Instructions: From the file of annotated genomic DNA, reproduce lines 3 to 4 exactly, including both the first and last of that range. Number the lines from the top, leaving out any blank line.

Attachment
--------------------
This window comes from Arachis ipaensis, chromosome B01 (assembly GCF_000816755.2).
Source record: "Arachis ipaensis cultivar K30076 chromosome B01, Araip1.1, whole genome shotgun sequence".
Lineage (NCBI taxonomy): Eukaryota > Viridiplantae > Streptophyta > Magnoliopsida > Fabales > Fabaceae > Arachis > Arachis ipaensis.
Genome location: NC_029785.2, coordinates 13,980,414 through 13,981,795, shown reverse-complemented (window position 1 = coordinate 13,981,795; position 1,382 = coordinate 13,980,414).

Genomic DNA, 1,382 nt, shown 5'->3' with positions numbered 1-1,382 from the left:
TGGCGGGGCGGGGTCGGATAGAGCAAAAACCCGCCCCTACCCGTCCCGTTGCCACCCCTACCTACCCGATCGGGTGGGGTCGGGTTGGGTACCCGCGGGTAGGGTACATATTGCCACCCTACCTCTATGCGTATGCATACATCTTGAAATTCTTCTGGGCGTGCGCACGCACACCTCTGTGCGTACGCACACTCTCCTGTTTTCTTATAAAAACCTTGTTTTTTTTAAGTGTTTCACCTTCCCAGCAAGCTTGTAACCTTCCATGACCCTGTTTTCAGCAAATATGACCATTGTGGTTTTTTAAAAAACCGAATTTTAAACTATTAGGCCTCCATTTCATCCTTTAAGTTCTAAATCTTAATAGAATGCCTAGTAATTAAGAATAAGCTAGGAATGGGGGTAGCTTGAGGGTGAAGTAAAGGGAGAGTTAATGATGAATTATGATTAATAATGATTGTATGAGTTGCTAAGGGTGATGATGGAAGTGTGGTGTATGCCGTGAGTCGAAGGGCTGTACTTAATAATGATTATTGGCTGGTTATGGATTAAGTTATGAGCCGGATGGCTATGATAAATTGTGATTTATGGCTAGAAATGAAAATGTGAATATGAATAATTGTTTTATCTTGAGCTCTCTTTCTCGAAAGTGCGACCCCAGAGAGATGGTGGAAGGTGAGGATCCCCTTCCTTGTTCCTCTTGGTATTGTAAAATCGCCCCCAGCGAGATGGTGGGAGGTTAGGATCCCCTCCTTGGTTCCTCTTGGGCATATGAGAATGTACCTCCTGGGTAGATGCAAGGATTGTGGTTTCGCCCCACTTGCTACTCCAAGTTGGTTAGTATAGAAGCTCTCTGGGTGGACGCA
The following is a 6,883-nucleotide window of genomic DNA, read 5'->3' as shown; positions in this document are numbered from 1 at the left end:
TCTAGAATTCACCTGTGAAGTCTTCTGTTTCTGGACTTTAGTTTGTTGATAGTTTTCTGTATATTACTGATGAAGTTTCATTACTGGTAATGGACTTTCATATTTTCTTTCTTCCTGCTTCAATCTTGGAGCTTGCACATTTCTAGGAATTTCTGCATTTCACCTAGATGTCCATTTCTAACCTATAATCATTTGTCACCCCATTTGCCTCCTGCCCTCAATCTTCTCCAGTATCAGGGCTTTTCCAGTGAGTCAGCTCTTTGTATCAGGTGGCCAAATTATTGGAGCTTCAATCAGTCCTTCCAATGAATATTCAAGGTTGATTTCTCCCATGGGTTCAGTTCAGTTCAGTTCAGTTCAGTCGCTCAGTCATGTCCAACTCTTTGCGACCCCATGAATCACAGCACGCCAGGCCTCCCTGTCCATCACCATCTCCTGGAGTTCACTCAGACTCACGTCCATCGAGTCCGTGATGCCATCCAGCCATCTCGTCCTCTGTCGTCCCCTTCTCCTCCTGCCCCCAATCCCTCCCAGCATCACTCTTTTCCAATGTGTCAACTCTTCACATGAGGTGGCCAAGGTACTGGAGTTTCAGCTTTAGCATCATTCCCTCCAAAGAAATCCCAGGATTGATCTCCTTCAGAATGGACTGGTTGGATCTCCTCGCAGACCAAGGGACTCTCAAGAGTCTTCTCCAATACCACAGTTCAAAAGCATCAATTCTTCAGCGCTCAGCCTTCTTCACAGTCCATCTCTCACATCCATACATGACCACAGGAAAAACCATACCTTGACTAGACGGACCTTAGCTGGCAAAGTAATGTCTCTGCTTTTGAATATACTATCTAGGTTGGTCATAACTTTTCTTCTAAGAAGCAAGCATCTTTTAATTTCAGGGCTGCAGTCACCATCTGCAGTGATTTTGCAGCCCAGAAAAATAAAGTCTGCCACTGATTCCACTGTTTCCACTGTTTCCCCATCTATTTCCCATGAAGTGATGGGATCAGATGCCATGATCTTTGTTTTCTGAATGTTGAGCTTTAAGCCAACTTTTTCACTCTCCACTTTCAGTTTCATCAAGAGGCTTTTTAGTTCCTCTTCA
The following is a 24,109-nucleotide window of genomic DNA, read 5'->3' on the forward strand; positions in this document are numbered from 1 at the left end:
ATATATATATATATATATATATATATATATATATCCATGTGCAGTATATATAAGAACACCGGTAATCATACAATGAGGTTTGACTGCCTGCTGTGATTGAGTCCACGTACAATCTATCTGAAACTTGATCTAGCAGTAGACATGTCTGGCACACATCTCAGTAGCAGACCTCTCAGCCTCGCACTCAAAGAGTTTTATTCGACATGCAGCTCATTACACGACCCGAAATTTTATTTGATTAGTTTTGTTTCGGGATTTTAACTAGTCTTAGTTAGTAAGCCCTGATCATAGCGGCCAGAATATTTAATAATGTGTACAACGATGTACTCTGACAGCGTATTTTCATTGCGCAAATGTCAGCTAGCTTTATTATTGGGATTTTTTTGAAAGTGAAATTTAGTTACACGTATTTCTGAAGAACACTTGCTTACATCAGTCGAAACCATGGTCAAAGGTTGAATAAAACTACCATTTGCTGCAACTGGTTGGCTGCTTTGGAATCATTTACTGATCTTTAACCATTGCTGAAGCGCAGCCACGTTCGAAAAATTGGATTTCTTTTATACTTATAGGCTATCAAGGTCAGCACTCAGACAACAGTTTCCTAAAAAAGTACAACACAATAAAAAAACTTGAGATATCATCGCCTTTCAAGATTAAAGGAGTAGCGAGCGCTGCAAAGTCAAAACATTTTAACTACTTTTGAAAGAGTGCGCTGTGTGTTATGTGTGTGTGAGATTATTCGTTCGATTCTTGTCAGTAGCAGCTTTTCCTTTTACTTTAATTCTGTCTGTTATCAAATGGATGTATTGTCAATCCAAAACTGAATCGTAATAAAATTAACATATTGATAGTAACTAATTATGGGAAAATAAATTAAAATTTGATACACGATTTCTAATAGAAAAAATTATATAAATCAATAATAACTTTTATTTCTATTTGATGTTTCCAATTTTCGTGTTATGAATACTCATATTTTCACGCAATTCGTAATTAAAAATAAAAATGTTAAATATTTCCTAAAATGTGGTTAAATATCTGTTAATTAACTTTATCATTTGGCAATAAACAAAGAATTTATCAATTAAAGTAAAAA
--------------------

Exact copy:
Lineage (NCBI taxonomy): Eukaryota > Viridiplantae > Streptophyta > Magnoliopsida > Fabales > Fabaceae > Arachis > Arachis ipaensis.
Genome location: NC_029785.2, coordinates 13,980,414 through 13,981,795, shown reverse-complemented (window position 1 = coordinate 13,981,795; position 1,382 = coordinate 13,980,414).